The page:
3.7 Development Framework
3.7.1 Earthdata Code Collaborative (ECC)
The Earthdata Code Collaborative (ECC) provides a full suite of development tools to EOSDIS projects that embody current best practices for software development. To request access to ECC, you must first have an Earthdata Login ID. Access to ECC can then be requested here.
The ECC provides access to the following capabilities for supporting development projects:
126.96.36.199 USER STORY / WORK TRACKING
The ECC offers full Agile Development process support for implementation through Atlassian JIRA. User Stories can be automatically synchronized with requirements to minimize process overhead while providing a consistent view of project progress and features. The ECC offers a standard workflow for projects with support for developers, internal testing, external testing, and deployments as well as custom workflows if needed.
188.8.131.52 SOURCE CODE CONTROL
The ECC offers full lifecycle source code control through Atlassian’s BitBucket. This git-based source code control has support for branching and merging, code reviews, and linkage to JIRA tickets. A BitBucket user’s guide is available here.
184.108.40.206 AUTOMATED BUILDS AND CONTINUOUS INTEGRATION
The ECC offers sophisticated support for automated builds and continuous integration through Bamboo. The ECC is capable of monitoring a project’s source code repository for changes and then invoking custom builds and automated tests when detected. The ECC can monitor for branch creation as well, providing full support for feature-branch style development coupled with code reviews and subsequent merging. For approved, hosted EOSDIS projects, the ECC supports Continuous Deployment, automatically deploying the latest build of a project after a successful test execution and properly monitor versions by environment.
220.127.116.11 TEAM AND USER COLLABORATION
Each registered ECC project gets a dedicated space in the Earthdata Wiki for team and user support. Team members can control access to their project wiki allowing for internally focused communication and collaboration as well as public-facing support and communication. The ECC Wiki is aware of the other ECC components and can easily surface common agile graphs including burndowns, backlogs, build and test results, and latest deployment information. A Wiki user’s guide is provided here (on the Wiki). Additional information on the Confluence Wiki product is also available from Atlassian here.
4. Getting Started
4.1 Earthdata Login
All members of the project team should have Earthata Login accounts. This provides access to multiple tools and services. First time users should go to https://urs.earthdata.nasa.gov/ and click on the Register button to create an account. Note that Earthdata Login accounts require an activation step via an email that new users should receive. The account is not active until this step is taken.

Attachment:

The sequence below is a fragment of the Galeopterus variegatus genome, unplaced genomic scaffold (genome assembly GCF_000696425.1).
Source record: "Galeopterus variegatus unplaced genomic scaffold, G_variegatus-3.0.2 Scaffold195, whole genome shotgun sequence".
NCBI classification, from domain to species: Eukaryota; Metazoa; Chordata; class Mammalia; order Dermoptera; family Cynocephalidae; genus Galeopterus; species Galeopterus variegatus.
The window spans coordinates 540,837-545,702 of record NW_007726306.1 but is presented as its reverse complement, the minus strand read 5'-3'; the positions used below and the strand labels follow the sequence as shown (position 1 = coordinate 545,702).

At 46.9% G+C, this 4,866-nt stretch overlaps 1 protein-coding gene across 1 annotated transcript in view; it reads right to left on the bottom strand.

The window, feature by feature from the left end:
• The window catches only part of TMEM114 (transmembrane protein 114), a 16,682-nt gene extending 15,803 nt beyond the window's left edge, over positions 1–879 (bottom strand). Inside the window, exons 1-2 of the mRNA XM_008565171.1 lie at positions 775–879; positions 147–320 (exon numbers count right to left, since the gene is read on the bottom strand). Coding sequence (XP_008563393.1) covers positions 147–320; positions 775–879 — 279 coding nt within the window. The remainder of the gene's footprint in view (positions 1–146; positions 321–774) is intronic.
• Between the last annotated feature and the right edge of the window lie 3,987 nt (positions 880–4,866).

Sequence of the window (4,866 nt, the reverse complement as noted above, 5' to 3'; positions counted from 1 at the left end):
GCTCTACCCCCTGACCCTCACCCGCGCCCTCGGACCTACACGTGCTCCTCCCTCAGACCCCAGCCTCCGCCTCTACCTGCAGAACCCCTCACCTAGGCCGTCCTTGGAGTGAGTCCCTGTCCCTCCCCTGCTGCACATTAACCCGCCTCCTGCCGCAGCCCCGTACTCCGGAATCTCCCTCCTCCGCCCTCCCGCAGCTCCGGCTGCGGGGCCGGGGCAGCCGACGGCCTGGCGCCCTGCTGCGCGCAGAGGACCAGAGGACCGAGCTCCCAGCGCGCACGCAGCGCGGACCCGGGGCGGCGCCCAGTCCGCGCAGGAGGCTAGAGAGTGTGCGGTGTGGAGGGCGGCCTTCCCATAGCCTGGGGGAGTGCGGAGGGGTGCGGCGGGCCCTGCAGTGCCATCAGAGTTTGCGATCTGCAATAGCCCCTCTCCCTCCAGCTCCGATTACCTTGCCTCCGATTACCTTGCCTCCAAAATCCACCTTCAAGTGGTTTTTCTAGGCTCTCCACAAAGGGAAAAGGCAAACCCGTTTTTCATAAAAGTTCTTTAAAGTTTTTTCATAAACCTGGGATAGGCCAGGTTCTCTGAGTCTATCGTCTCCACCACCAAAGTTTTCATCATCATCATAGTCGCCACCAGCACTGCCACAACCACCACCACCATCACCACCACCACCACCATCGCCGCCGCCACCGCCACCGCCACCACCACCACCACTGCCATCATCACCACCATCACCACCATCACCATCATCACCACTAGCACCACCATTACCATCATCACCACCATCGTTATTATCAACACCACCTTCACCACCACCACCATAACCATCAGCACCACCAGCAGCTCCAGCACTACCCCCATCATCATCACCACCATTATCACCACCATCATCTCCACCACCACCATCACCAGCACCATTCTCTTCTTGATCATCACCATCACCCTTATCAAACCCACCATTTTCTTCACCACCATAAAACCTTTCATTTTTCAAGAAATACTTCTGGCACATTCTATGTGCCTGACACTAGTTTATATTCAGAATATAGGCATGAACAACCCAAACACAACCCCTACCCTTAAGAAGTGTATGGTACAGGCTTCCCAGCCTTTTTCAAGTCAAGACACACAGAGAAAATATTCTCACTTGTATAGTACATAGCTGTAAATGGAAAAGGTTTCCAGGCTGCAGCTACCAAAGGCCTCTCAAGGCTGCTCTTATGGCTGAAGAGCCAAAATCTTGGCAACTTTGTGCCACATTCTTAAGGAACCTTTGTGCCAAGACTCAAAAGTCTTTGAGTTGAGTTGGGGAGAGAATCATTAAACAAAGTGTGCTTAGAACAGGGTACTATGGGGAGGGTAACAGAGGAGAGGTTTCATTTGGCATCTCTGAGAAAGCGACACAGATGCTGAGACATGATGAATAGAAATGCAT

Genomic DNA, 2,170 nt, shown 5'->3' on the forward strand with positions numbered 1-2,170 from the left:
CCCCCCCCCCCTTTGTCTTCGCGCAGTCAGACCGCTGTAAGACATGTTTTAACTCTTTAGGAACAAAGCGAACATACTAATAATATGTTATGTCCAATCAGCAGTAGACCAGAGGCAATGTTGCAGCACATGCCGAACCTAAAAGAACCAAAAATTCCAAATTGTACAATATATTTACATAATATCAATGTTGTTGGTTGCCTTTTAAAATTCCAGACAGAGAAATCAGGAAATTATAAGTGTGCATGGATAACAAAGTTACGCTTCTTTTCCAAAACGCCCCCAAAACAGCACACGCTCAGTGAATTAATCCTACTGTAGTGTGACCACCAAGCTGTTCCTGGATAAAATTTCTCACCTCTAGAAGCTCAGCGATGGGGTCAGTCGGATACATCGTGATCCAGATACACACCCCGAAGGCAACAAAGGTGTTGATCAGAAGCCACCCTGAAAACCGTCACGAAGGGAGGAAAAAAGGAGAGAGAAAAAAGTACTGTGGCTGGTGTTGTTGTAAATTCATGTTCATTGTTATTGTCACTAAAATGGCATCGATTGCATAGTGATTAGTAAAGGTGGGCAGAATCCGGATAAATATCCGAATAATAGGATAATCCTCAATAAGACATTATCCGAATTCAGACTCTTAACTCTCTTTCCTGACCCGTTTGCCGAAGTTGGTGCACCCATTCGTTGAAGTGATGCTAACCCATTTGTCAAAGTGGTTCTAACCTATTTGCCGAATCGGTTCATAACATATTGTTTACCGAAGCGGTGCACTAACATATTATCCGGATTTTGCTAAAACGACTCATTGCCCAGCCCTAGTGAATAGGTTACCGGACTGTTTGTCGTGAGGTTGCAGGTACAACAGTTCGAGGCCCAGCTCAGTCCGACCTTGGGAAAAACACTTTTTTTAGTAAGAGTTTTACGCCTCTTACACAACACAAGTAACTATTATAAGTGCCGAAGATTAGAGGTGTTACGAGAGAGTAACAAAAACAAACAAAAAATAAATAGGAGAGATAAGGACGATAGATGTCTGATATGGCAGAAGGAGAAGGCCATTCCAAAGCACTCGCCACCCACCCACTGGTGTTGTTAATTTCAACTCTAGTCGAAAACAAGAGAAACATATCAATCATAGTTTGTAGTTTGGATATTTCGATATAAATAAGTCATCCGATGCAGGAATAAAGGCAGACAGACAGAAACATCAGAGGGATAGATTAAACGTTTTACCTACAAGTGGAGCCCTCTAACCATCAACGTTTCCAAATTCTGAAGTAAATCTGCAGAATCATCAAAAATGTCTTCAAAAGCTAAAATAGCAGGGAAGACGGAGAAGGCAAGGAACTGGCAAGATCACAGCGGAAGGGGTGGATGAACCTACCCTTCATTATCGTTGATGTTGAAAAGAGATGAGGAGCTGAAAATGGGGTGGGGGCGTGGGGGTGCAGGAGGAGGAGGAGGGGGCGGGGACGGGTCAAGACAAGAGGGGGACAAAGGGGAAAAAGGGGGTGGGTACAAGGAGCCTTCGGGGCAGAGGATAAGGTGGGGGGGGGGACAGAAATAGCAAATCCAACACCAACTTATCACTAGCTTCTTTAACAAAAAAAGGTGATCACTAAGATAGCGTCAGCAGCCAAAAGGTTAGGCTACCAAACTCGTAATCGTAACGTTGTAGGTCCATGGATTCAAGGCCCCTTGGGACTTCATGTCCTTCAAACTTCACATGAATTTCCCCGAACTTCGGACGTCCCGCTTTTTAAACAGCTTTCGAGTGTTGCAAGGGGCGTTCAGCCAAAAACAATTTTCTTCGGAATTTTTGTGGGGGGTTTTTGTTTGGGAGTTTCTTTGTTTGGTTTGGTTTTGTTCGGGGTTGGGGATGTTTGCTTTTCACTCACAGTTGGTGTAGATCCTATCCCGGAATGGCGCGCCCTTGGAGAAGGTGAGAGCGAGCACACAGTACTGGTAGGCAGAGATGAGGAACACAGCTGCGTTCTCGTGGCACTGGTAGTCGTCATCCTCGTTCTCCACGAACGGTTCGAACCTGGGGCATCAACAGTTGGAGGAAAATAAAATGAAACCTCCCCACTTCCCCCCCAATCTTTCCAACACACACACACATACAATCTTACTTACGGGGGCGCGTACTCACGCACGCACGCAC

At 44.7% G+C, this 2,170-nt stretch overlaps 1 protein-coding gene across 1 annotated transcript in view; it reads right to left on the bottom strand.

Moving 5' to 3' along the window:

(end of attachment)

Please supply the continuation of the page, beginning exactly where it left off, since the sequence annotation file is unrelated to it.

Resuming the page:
4.2 Earthdata Code Collaborative (ECC)
A prerequisite for ECC access is an activated Earthdata Login account (Section 4.1). Next, request access to the ECC at https://ecc.earthdata.nasa.gov/. Project teams should designate the project lead (typically, the Project PI) to manage the permissions of other members in the project. To create a new project in ECC, see instructions here after you get an Earthdata Login account. Once created, the project will be automatically set up in the Confluence Wiki, JIRA bug tracking, and in BitBucket Git.
4.3 Development Environments
All software developed is submitted to a version control repository, BitBucket (Git-based), and tested prior moving to production systems. Integration begins behind the firewall in a development environment, where code developed by projects is tested alongside functionality developed by other projects. After testing is confirmed, features are moved from the DIT environment to a System Integration and Test (SIT) environment, where regression testing is performed. Features are then moved from the SIT environment to a User Acceptance Testing (UAT) environment, allowing for testing by selected end users. Once the release candidate is successfully tested in UAT, it is then moved into the Production (PROD) environment.
The BitBucket is intended for projects that are not open source or not yet open source. Open source projects should make software available in a public repository, such as the NASA Github portal.
4.4 Getting Help
To request help, report a problem, or to submit feedback regarding any data, Web tool, application, or service across EOSDIS (i.e at any DAAC), send an email to email@example.com. This will automatically result in the creation of a ticket in the Kayako ticketing system that will be routed to the DAAC or organization most able to respond. Alternatively, on the Earthdata Website and on many DAAC Websites, you can submit feedback (including questions) by clicking on the feedback icon in the top hat of the Web page (upper right). This also results in a Kayako ticket being created. In addition, a number of the DAACs provide other means to provide feedback or submit questions through their own interfaces.
Last Updated: Nov 15, 2017 at 2:49 PM EST